Plato wishes to show that souls that are ordered in the right way individually will, just by virtue of that, also act collectively in the right way; and the best of souls, “which are good also with all virtue, we shall declare to be Gods, whether it be that they order the whole heaven by residing in bodies, as animals, or whatever the mode and method […] Is there anyone who agrees with this view who will stand hearing it denied that ‘all things are full of Gods’?” (Laws 899b). We can see that Plato is not concerned to privilege the Gods of one realm over the others. Rather, once we have shown the key role played in the heavens by a motion analogous to the motion of reason in the soul, then we recognize that this kind of soul, wherever it exists, in whatever form, embodied or otherwise, is divine to whatever extent, and is giving order not only to itself but to the whole cosmos in its peculiar way, from whatever its station. Plato is quite explicit about the plurality of the divine force: “[A]s soul thus controls and indwells in all things everywhere that are moved, must we not necessarily affirm that it controls Heaven also?—Yes—One soul, is it, or more than one [pleious]? I will answer for you—‘more than one’,” (896e).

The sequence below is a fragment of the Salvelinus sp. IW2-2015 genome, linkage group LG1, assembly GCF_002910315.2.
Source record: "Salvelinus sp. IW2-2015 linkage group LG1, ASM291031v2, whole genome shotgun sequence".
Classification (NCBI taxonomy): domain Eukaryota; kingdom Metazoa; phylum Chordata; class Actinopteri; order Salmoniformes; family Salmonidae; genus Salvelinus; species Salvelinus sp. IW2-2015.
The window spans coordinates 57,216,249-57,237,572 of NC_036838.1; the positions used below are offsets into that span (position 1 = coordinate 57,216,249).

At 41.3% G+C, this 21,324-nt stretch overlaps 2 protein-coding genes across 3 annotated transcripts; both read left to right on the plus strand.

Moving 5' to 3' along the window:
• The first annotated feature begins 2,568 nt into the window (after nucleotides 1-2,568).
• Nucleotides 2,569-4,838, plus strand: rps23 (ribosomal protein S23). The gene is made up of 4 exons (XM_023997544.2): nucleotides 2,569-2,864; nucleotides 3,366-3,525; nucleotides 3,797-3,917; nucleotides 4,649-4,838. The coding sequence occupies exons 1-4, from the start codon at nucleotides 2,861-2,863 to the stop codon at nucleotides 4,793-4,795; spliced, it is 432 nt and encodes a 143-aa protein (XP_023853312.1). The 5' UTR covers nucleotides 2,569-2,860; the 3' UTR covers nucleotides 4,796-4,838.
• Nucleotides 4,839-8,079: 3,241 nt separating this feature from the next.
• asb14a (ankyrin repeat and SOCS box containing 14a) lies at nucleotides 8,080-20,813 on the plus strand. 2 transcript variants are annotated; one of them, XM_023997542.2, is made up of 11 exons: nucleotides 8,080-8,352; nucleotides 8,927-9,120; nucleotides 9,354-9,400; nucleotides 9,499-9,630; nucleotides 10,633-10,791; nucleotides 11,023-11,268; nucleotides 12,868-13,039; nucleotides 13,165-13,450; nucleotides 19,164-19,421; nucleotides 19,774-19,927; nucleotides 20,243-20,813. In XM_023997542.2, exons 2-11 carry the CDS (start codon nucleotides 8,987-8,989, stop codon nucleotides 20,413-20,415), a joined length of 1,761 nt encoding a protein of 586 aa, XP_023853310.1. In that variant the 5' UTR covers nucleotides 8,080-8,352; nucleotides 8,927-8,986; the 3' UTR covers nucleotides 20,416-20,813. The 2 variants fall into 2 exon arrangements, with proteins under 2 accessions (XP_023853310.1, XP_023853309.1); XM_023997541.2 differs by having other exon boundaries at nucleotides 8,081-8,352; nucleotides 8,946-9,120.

The ‘motion’ of soul which interests Plato is circular motion, because rectilinear motion is more complex than circular motion and inherently finite. Circular motion is essentially of two kinds, one in which something rotates in place, centering itself, we might say, and the other, in which something revolves around something else, orienting itself to that; and souls will engage in both kinds of motion, integrating themselves and orienting themselves to the best things other than themselves.